On Wednesday we came up with a plan of action.  This would be a "John" day and Thursday we'd get an art day.  Friday?  Who knows?  We also learned that the Trotter gathering would be at 3pm on Saturday.
Not much of a plan, but about all we are up to.

So, what was the "John Day"?  It started with a trip to a factory, the largest-by-volume factory in the World: The Boeing assembly factory for their two-aisle products (747, 767, 777, 787). As a Seattle-born kid, Boeing has always been a part of the family, although modern Seattle now has other big deal companies (Amazon, Microsoft).  When I was growing up, Seattle was very Boeing-dependent and everybody knew someone at "the factory".  Nowadays, there are at least three airplane factories locally, but the largest is the Everett facility.

The factory tour is organized out of the museum called "Future of Flight" and consists of bus rides to two areas of the assembly building: the original 747-assembly building and the newest line, the 787-assembly bay.  The first part of tour preparation was to hand off ALL electronics and packages, including cameras, mobile phones, purses, and bags.  These guys were serious about security!
It is hard to describe the tour itself, except to say that the buildings (six bays total) are huge and the plane assemblies are moved around like toys, giant toys.  The 747 takes about 45 days to build and the 787 about 28.  (The 737s are faster, but are built down at the Renton facility.)  The best description is on YouTube:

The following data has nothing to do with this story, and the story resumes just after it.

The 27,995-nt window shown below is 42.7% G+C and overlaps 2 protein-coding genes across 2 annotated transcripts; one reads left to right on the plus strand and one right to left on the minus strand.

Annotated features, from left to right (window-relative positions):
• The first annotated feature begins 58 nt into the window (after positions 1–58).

-- assemble 747 
-- assemble 787

After the factory tour, I wandered into the small museum where there is a limited selection of Boeing plane parts and pieces on display. Here again, the emphasis seems to be on "big".  The 747 tail, the GE engine, and the 787 fuselage section all dwarf museum-goers.  I liked the example section of a "business" version of the 787.  This display said such a plane would have about 2400 square feet of passenger space and could be customized with anything a house would have, from living rooms to elaborate bathrooms.  Under $300-million.  I can't imagine being a rock star without such a toy!